Poetry & Fiction

We have maintained a fine record of published poetry in our print issue, selected by poetry editor Joshua Weiner, but in recent years have not been able to spare the space for fiction. With this new web magazine, we are delighted to have room once more for fiction selected by our fiction editor Joshua Bernstein. Read our submission guidelines here. Please submit poetry and fiction via our online submissions site.

Most Recent Articles

Fiction

Life So Good
by Michael Guista
There was another picture of her at their wedding. Two young boys in coffee-colored suits stood behind them, holding guitars way too big for their bodies, surrounded by a crowd of what must have been a hundred, their priest dressed in white toasting them with a big glass of red wine.
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Fiction

Autumn in Jerusalem
by Emanuela Barasch-Rubinstein
As I walked home I felt as if my feet weren’t touching the ground. The bright faces of the handicapped children were imprinted in my memory, and now I thought of each one of them, walking and singing, the nuns looking after them. I retained the light of the convent within me: its grace touched me, expanding an inner space, cheering unknown corners.
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Fiction

The Incident at Our Lady
by Derek Updegraff
I. Phil had Sheila on the mind when he walked into one of the BOYS bathrooms at Our Lady of Peace Elementary in West Russelsburg. He’d started his shift as Second Security Officer at 6:00am, about an hour before most …
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Waiting for Trump
by Hilton Obenzinger
I sit in one of the greasy truck stops on Interstate 5, near Red Bluff, dizzy and scared. Decades of hope seem suddenly to turn to bullshit. Dread and rage swirl around the country, but the lunch counter is quiet with snoozing baseball caps tipping into coffee cups.
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Fiction

Old. Glory.
by Sean Bernard
The river was a bog of red mud and had a light waft of refuse, of spoil.
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Poetry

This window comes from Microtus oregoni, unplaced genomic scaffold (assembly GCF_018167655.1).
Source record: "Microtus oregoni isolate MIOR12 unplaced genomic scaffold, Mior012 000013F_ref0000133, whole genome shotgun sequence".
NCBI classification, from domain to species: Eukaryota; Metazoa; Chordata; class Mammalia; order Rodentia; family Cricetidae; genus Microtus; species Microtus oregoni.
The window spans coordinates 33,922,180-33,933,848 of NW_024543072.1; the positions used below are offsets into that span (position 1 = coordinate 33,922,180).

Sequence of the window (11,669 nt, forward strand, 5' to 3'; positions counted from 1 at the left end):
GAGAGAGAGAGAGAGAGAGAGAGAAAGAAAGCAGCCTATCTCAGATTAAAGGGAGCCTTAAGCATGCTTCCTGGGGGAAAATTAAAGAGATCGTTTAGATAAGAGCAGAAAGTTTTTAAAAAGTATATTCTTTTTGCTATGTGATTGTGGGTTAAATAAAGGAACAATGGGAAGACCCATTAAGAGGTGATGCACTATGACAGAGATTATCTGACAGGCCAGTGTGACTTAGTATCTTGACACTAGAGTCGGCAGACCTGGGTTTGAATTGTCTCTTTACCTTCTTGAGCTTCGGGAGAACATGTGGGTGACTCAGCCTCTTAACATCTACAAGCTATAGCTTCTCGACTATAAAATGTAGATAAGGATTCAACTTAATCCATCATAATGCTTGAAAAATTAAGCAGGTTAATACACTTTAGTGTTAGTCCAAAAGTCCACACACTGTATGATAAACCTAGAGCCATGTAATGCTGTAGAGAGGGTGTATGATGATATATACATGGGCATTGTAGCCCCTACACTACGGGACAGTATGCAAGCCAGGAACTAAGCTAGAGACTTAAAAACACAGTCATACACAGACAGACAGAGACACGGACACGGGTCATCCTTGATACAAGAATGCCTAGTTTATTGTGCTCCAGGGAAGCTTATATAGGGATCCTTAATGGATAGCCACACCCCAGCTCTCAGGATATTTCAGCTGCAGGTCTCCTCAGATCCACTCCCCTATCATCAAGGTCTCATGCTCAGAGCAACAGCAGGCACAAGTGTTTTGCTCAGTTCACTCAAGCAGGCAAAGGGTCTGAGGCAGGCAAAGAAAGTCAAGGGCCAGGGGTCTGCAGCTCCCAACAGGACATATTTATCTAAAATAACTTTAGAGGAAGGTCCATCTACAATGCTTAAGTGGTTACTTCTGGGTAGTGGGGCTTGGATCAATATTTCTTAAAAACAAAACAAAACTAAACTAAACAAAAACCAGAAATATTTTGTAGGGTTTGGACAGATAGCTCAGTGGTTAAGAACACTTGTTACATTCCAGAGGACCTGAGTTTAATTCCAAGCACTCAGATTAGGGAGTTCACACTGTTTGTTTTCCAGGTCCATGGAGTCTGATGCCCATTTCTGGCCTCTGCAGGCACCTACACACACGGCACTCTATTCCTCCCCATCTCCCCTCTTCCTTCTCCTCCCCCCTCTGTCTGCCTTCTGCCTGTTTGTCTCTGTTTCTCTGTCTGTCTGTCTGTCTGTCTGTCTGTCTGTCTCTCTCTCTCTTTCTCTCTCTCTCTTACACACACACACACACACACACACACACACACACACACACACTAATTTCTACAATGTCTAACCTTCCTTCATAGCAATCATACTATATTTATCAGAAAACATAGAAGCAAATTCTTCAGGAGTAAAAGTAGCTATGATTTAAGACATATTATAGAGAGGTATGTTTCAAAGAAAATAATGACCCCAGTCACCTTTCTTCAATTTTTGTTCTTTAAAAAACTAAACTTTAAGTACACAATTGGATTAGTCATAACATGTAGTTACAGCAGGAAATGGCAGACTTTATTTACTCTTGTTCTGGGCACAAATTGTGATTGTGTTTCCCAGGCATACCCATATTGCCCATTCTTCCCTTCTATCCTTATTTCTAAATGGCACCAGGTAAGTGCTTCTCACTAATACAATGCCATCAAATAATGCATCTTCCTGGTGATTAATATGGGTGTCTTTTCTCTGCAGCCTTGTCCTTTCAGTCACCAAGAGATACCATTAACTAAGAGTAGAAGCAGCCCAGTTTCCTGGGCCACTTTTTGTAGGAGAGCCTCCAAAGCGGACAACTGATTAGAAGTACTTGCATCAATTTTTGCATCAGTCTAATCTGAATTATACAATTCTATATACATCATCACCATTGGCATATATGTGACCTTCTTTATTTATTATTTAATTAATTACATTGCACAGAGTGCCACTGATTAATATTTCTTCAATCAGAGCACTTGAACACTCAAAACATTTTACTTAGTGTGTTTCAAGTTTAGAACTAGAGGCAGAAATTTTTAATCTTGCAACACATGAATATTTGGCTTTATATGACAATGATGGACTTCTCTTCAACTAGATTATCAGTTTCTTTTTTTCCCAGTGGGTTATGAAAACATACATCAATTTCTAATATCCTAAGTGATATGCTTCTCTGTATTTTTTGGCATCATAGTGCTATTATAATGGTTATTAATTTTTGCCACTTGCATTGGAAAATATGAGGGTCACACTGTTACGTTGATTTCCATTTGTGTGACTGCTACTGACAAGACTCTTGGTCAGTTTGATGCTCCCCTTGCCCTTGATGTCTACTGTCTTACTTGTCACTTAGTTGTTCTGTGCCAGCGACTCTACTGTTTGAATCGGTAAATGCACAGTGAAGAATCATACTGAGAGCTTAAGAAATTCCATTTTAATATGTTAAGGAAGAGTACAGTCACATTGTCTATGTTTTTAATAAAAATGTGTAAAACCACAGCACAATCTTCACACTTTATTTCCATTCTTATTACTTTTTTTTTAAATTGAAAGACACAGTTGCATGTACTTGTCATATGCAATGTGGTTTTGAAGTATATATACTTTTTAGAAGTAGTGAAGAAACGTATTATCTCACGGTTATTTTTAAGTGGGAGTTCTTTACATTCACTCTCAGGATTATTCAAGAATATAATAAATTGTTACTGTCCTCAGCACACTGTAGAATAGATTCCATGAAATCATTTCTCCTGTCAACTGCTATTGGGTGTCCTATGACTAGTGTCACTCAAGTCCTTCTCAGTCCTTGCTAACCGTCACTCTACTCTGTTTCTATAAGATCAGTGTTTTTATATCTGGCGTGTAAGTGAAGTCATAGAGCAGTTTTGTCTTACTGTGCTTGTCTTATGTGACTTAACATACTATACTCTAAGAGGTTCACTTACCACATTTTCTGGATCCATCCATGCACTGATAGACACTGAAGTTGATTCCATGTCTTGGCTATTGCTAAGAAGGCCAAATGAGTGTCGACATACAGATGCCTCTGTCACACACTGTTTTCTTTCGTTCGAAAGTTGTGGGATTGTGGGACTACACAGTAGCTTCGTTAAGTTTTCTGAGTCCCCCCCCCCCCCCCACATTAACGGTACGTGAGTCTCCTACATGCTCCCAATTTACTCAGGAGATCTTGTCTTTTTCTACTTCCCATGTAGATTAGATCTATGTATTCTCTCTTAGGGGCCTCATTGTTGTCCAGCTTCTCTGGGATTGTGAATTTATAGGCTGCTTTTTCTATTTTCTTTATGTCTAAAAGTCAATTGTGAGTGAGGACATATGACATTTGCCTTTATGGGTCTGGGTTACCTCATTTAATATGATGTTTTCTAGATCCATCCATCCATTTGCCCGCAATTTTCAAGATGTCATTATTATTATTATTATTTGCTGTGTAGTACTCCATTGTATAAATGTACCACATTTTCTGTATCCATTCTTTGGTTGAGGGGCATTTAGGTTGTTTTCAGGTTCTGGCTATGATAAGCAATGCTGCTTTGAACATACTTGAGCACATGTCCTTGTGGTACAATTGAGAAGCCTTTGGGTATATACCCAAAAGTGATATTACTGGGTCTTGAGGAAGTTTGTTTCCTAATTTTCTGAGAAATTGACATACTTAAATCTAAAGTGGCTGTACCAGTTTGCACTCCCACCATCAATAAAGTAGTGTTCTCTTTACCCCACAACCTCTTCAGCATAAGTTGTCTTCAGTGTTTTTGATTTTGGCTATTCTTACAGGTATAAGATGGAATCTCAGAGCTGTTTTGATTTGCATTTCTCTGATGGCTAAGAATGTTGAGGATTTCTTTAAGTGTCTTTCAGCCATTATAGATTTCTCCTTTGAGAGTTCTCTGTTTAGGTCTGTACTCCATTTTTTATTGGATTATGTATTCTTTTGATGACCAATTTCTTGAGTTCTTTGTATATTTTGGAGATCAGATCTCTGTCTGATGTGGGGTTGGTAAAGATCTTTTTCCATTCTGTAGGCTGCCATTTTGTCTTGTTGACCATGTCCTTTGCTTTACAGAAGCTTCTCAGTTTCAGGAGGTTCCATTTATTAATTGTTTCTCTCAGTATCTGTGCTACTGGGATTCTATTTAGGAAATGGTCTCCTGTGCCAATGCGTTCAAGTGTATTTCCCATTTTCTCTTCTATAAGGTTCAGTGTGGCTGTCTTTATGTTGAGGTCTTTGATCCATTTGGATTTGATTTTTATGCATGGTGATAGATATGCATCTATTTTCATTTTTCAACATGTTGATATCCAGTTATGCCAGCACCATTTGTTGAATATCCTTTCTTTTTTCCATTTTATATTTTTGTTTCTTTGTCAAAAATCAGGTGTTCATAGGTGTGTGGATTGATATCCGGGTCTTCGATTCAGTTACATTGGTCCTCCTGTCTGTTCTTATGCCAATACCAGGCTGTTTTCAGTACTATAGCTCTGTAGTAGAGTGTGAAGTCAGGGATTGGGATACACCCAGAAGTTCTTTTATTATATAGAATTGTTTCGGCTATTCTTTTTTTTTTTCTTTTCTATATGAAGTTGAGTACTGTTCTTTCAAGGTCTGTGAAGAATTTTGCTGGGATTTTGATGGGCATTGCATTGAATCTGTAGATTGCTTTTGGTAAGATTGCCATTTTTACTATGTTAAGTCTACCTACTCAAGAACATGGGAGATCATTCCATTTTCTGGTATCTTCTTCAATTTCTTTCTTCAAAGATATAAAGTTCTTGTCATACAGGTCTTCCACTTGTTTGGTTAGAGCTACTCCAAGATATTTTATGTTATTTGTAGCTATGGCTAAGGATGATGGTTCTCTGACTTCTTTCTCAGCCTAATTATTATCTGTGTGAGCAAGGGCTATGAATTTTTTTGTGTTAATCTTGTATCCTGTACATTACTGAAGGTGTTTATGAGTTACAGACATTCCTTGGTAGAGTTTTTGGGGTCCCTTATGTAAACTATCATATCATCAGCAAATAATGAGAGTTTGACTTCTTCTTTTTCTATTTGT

“Fighting in the Captain’s Tower”: In Defense of Bob Dylan’s Nobel Prize
by Rodger Kamenetz
Bob Dylan won the Nobel Prize in Literature for songwriting. He is a poet, but his medium is not the page. So yes his lines read different when you take away the music. But by reintroducing poetry to an existing popular musical genre, Dylan opened up possibilities for all poets. What Dylan understood very early is that in an electric age, poetry cannot survive without song.
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Ever-Dying People: Review of Here I Am by Jonathan Safran Foer
by Brian Bouldrey
Jacob Bloch, the grandson of Isaac, a survivor of the camps, and Julia, an architect who has never had her designs built, have three sons: Sam, Max, and Benjy, wise and lovely kids. Jacob’s father Irv is an outspoken enemy …
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30th Anniversary Special Essay: On Anne Winters’ “The Displaced of Capital”
by Joshua Weiner
When I opened the mail back in 2000 and read the poem she had sent me, "The Displaced of Capital," I knew I was holding in my hands a signature poem. But of course there was no way to know that, following publication in Tikkun, "The Displaced of Capital" would announce the title of her second book, one of the most important and impressive books of poetry in the last 12 years.
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Poetry

The Master of the Good Name
by Rodger Kamenetz
The Master of the Good Name who only lived for prayer, trembled by the holy ark because a Name so pure was more than a body could bear.
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Fiction

The Rural Route
by Anthony Bukoski
The gravestones rose at the top of the hill. They were black or gray, clumped together geometric and precise as if for protection from the outside world. He was mindful of how in the old country, people broke the things of the living and the dead when they vandalized cemeteries.
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